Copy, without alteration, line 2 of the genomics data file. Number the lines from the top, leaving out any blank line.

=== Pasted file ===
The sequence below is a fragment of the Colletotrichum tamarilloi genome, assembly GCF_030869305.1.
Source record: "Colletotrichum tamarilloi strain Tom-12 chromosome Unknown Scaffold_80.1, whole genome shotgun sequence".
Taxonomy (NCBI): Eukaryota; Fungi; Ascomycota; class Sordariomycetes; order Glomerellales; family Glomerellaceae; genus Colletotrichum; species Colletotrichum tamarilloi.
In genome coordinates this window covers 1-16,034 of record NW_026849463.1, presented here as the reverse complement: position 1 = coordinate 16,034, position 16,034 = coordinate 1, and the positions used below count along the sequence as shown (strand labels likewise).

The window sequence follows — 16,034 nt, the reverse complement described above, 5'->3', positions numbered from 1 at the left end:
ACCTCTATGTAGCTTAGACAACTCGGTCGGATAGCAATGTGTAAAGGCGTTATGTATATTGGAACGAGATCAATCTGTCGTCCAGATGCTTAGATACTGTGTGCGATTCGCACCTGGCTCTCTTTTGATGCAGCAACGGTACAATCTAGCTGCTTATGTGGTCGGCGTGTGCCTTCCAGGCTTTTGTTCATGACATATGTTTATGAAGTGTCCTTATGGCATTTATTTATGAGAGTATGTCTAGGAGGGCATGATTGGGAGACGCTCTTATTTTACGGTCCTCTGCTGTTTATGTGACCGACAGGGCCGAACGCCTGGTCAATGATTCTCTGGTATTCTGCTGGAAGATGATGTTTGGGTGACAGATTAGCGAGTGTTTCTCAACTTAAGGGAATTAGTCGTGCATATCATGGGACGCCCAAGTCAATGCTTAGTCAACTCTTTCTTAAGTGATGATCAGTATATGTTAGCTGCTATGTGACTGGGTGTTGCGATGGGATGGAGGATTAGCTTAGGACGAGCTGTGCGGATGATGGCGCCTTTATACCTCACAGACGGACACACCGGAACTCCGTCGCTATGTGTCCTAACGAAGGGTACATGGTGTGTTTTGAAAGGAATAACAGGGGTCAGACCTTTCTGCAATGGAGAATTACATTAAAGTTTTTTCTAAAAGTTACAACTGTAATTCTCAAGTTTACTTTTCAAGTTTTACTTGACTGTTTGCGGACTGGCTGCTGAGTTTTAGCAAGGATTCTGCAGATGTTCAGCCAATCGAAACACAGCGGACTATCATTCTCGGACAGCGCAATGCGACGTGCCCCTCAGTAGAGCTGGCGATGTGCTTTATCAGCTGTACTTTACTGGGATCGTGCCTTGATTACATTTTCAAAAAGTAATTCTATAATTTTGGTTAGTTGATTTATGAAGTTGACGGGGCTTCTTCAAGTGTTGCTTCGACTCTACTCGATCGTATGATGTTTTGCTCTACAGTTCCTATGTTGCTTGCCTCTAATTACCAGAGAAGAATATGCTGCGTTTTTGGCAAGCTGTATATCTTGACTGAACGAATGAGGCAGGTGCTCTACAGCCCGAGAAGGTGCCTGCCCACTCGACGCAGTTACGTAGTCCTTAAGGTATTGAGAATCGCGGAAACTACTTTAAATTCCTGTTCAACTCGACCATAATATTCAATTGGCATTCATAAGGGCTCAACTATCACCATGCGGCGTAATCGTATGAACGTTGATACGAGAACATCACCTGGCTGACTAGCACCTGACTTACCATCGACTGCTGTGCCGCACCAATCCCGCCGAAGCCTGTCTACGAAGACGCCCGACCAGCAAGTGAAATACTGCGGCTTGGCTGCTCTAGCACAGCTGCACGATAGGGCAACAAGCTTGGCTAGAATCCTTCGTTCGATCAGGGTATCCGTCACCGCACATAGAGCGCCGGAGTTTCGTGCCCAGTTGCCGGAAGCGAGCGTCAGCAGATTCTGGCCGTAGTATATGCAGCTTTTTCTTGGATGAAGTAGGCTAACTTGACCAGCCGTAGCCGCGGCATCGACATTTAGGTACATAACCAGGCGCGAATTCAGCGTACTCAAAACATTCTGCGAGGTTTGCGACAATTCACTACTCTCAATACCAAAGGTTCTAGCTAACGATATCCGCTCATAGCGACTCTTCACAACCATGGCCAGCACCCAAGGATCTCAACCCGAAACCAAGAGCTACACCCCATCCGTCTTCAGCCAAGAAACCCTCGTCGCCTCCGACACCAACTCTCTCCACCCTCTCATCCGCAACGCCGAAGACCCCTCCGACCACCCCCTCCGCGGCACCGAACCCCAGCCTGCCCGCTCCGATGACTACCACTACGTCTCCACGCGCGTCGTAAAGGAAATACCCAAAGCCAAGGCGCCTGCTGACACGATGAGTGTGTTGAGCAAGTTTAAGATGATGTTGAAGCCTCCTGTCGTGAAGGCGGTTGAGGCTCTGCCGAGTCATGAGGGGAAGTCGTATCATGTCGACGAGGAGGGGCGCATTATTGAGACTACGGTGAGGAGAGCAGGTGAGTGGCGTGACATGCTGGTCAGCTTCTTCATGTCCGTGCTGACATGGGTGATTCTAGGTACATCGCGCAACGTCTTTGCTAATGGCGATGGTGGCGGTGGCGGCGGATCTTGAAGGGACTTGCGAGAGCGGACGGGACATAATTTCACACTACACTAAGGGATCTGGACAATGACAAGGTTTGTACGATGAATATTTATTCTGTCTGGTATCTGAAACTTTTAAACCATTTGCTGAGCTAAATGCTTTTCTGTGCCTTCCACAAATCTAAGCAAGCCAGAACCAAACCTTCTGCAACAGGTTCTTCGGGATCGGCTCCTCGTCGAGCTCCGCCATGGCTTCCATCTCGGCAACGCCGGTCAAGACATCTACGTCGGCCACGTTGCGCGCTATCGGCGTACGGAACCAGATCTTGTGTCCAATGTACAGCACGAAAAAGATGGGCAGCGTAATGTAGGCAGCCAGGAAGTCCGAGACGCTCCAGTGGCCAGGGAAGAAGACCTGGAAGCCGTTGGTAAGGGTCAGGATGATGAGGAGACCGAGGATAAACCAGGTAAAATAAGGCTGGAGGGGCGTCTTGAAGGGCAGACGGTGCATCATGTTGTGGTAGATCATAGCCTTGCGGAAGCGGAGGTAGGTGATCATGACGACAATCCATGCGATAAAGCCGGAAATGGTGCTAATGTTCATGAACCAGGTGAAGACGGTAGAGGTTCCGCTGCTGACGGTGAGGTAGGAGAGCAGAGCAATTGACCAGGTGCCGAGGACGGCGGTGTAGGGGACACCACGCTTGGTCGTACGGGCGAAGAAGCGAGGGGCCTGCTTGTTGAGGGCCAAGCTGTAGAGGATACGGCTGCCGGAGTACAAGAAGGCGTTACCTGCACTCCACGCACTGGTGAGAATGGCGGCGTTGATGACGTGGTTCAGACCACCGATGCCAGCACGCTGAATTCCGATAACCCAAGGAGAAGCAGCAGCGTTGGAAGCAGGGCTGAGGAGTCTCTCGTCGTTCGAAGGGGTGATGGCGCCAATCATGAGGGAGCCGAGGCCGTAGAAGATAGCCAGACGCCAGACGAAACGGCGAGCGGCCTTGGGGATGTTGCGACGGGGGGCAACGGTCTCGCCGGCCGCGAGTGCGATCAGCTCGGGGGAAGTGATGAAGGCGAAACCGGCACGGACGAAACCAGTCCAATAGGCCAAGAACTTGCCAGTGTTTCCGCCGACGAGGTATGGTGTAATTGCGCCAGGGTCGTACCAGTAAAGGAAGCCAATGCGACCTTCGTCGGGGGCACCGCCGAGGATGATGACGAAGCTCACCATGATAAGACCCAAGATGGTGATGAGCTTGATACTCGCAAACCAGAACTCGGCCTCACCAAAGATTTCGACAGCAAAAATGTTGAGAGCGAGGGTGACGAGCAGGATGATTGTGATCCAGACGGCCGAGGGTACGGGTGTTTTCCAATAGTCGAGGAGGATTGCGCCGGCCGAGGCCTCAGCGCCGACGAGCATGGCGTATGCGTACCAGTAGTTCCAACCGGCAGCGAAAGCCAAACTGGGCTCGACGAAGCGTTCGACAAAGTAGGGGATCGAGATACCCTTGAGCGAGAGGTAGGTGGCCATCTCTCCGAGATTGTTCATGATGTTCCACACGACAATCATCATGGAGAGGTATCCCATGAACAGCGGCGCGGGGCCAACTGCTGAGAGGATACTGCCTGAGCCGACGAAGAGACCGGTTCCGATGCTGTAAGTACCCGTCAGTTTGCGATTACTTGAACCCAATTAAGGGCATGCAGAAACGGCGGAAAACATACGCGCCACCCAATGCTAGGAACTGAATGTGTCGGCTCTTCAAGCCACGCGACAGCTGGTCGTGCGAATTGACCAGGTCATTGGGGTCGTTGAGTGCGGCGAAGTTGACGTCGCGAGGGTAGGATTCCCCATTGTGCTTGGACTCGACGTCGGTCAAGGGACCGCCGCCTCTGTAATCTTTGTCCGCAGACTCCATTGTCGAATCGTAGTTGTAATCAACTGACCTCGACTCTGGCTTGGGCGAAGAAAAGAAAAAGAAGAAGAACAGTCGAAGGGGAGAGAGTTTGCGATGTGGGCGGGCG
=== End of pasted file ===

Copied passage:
Source record: "Colletotrichum tamarilloi strain Tom-12 chromosome Unknown Scaffold_80.1, whole genome shotgun sequence".